Due to the strong winds and king waves which at any time would unexpectedly claw out of the swell to snatch you away, the keepers were transferred to and from the lighthouse by boat and line, which was at best uncomfortable, and on some days difficult or impossible. It was on one of these difficult days that the lifeline supporting Tim's father snapped. His body plummeted onto the rocks below and disappeared in the swell. He was never found. Tim was three then, seven years had passed. Helen, his mother, a clerical officer in the post office, had stayed on at St. Agnes.
A shy, sensitive artistic woman, she still felt comfortable being part of the massive watery grave that surrounded her. As for Tim, he was unquestionably the most affected. Not so much as being able to deal with the tragedy at the time, but more the subconscious loss of not having a father to support and provide the necessary life foundation that all boys need for healthy psychological development.
One of a handful of children on the island, Tim largely had to contend with making his own amusement. With an imagination forged from many solitary days, he had mastered the task well. An intelligent and efficient child, Tim's daily schoolwork, done by correspondence, was usually finished by noon. This allowed him more time to focus on the things he loved best.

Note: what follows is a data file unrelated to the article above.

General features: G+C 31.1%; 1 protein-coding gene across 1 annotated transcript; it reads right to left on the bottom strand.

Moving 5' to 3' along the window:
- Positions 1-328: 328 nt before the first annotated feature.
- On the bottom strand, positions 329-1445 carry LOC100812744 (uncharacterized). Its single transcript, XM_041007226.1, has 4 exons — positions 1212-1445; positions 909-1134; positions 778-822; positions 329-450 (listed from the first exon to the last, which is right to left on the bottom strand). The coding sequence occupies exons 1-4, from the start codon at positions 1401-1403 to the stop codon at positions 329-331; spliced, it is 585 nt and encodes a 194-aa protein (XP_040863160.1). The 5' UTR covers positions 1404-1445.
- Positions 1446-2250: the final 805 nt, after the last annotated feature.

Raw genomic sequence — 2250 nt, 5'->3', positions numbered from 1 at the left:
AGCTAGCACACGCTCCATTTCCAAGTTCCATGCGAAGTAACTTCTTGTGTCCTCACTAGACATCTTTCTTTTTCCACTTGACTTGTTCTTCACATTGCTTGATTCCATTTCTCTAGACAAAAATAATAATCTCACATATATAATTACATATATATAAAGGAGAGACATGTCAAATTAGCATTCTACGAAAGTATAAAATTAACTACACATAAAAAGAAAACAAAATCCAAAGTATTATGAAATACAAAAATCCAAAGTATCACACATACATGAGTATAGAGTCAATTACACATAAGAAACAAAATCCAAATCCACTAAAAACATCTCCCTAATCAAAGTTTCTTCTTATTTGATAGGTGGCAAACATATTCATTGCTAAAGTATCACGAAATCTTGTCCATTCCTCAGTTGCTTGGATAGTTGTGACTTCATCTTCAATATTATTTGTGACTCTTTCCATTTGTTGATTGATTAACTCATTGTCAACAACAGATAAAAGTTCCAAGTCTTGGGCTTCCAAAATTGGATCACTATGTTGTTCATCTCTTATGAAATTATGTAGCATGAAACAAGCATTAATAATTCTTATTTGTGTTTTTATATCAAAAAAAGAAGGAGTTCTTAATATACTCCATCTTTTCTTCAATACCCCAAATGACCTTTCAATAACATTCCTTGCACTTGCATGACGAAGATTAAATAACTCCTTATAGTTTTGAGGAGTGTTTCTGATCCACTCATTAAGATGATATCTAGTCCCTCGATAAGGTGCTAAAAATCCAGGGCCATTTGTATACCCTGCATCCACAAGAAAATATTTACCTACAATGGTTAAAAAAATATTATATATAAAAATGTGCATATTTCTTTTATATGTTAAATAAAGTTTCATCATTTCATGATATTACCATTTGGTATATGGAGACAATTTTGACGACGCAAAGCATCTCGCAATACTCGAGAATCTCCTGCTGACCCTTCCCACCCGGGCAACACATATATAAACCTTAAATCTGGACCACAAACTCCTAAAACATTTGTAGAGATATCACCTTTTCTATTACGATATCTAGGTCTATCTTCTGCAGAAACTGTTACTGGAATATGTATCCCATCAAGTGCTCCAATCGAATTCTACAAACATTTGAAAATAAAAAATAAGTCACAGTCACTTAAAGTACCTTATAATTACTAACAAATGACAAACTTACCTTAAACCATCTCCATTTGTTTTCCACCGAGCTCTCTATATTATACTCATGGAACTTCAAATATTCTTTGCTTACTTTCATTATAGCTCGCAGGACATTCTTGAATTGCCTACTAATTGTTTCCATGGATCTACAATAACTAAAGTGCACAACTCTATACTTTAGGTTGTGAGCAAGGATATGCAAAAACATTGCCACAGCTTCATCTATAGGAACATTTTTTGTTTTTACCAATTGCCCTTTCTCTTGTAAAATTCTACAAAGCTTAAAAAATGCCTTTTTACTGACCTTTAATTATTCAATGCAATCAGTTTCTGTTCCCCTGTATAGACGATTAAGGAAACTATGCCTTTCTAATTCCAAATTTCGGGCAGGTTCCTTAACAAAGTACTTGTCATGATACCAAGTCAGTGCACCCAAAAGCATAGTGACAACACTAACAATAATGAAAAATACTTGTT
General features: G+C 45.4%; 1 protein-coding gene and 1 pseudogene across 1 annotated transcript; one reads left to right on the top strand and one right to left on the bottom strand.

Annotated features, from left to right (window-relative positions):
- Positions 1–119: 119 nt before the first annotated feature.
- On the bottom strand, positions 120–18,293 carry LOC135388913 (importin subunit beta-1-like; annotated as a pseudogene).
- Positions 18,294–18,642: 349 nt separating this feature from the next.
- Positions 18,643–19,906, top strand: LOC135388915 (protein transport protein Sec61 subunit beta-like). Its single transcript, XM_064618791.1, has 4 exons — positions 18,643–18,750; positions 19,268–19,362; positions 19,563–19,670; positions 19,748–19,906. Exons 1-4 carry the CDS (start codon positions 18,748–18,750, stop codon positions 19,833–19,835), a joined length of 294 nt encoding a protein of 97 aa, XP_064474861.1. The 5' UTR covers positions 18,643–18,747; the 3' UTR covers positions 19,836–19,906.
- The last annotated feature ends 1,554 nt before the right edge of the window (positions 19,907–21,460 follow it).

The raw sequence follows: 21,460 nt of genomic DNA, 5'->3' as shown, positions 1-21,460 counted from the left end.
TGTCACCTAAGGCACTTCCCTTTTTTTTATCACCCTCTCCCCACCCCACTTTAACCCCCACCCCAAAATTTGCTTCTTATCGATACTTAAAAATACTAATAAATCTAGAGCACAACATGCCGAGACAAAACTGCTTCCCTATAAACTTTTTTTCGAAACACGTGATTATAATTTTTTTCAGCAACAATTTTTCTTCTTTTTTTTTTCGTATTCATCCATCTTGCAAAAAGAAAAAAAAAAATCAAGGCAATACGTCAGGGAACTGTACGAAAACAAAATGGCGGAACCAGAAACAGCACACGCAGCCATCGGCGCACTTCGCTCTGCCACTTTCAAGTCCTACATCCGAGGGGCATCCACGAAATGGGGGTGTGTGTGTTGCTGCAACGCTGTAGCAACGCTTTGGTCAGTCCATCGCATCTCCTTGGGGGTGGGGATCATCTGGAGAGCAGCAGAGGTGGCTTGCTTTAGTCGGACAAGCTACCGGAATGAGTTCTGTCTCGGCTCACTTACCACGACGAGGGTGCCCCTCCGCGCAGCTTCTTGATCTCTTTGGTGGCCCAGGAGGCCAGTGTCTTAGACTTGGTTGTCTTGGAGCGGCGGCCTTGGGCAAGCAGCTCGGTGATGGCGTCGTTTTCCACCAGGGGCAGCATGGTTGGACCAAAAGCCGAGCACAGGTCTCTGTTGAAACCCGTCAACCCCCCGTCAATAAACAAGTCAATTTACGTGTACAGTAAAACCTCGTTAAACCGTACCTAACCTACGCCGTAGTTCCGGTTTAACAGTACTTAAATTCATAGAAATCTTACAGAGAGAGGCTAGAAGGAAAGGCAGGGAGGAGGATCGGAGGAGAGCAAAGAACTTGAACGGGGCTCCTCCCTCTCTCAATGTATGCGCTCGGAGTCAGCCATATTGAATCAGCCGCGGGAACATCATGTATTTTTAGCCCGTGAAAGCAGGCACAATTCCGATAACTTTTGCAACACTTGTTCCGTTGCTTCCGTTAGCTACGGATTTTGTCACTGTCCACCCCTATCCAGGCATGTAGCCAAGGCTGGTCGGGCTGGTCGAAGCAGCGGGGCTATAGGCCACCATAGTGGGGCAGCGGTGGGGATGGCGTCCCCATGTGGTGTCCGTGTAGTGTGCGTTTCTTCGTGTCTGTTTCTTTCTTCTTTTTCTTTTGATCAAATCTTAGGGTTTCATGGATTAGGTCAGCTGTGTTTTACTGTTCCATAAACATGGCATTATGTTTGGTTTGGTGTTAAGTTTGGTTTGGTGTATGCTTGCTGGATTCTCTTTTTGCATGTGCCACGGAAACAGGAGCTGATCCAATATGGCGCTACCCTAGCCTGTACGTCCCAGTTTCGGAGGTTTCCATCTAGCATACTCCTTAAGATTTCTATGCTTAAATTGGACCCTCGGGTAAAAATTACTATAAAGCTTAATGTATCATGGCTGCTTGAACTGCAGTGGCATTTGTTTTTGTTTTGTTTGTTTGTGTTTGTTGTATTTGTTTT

Fair haired with bright blue eyes, slim build and an inquisitively friendly face, Tim had been greatly influenced by the disappointingly short and scarce visits of his Uncle Paul. A man who enjoyed matters military, he would entertain Tim for hours with stories from the Crimea, Boer, and First World Wars', but in particular The American Civil War.
Tim had not taken to the Great War's sepia toned, mud groveling, waterlogged trench warfare images that were presented to him by stark unattractive photographs. That limited interest also extended to the Crimean and Boer theatres. Except for the charge at Balaclava, the Crimea didn't offer much else of genuine boyish interest. As for the Boer War, the name said it all.
It was to the more colorful painted battle scenes and the romantic spectacle of the American Civil War that took part between the Blue and the Grey that attracted Tim the most.
He was exceptionally excited this night, because Uncle Paul was arriving the following morning.
As he lay in bed, eyelids stubbornly fighting off sleep, he saw himself on a Confederate gray, riding back and forth along the lines, rallying his men with a call to arms and an honor to duty.
Amongst the shot and shell he peacefully let the book drop as he let go of the imaginary cliff. Now freefalling, softly, looking, looking, into the darkness for the keepers light that would mend the lifeline.
Tim ran down the path as Uncle Paul walked up to the front gate.
"Timmy, is that you!" he said with an enormous grin.
Tim's eyes grew as wide as his smile. He stopped next to Uncle Paul with an awkward hesitation of, what do I do next? Paul rescued the stilted moment and bent down, enveloped him in his strong arms and lifted him up to his hip.
"How are you Timmy, my boy? You sure have grown. Have you been behaving yourself?"